Gascón’s spokesperson continued the misdirection: “The sentencing directive is presumptive. We empower DDAs to rebut that presumption if they believe extraordinary circumstances exist … No such request was made in this case.”
These claims are false. First, Gascón’s policy had no exceptions regarding strikes. In relevant parts, his policy stated: “Any prior-strike enhancements (Penal Code § 667(d), 667(e); 1170.12(a) and 1170.12 (c)) will not be used for sentencing and shall be dismissed or withdrawn from the charging document.”

There was no appeal process nor exceptions to this policy. Another part of the same policy stated, “if the charged offense is probation-eligible, probation shall be the presumptive offer absent extraordinary circumstances warranting a state prison commitment…Extraordinary circumstances must be approved by the appropriate bureau director.” On a practical level, this meant no exception.

A brief analysis of the office makes it clear why this was the case. The Los Angeles District Attorney’s Office is the largest local prosecutorial agency in the nation. It is charged with prosecuting every state felony and almost all misdemeanors within Los Angeles County; with approximately ten million residents, it is the most populous county in the country and more populous than forty U.S. states. Historically, the DA’s office files between 30,000 to 50,000 felonies and 100,000 to 135,000 misdemeanors per year. There are 32 branch and area offices, not including the downtown courts.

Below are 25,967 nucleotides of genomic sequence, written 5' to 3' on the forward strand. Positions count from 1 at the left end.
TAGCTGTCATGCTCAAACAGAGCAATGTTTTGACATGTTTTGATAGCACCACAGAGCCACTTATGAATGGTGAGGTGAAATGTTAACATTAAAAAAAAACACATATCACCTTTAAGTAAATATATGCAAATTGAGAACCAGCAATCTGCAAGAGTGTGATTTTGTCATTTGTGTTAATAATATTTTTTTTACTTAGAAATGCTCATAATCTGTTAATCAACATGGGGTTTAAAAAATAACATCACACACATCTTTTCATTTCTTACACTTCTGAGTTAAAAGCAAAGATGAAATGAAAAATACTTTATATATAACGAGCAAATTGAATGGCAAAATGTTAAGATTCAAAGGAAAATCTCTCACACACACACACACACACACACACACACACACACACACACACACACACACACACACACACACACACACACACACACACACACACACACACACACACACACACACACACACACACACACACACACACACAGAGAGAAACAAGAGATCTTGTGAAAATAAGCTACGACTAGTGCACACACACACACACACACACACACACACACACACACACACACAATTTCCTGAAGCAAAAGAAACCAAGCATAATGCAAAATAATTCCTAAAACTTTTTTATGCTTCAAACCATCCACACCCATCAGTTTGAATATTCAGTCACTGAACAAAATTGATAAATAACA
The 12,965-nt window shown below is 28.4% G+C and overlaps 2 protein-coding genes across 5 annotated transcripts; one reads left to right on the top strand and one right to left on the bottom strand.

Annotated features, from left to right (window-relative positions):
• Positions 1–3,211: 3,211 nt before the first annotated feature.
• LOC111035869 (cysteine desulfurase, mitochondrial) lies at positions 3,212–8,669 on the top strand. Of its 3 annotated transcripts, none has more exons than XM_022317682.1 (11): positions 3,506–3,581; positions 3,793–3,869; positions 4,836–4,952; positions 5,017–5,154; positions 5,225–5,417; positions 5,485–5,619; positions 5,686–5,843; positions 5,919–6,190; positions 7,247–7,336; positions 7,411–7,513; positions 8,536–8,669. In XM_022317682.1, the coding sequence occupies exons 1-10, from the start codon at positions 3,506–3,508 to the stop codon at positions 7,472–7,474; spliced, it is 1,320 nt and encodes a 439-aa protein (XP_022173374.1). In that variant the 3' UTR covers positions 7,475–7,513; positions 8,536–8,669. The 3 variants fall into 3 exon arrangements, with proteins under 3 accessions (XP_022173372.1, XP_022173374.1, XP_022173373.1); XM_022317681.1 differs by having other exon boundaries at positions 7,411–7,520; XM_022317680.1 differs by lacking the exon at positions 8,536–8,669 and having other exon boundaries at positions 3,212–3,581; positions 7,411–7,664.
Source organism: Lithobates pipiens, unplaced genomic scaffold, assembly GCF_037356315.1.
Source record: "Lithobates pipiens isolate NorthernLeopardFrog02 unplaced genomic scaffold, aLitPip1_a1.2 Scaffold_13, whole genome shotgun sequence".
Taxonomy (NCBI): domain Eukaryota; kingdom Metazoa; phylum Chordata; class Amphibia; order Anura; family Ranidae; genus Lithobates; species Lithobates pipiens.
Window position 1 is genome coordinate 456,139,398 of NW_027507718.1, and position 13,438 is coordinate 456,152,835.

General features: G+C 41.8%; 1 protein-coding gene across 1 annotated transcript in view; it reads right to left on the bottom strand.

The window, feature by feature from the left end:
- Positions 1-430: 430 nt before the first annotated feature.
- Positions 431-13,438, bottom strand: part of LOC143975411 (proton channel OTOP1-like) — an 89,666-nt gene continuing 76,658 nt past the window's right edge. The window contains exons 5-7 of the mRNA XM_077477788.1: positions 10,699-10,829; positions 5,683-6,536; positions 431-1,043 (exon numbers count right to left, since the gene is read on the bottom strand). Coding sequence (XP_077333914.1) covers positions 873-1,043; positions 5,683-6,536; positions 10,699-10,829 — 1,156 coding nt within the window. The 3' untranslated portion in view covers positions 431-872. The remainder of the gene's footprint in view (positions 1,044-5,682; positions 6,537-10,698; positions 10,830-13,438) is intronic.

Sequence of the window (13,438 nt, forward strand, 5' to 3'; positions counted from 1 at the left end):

Handling an operation of this size requires delegating decision-making at the court level. This is precisely why most offers on cases were made by experienced line-prosecutors or their immediate supervisors. Bureau directors, historically, were rarely involved because they had other duties, including approving more complicated requests, like leniency or immunity, structuring their respective bureaus, and implementing policy. Requiring that five bureau directors manage the individual case settlement of approximately 50,000 cases would be an absurd proposition.

Yet, this is exactly what Gascón did when he required bureau director approval on non-probationary offers. Five bureau directors were now responsible for making offers on all cases if the trial, calendar, deputy-in-charge, or head deputy sought a deviation from the presumptive probationary policy. Effectively, this meant probation was given on many troubling cases—including Flores—because requiring bureau director approval is the same as not giving an exception to the policy.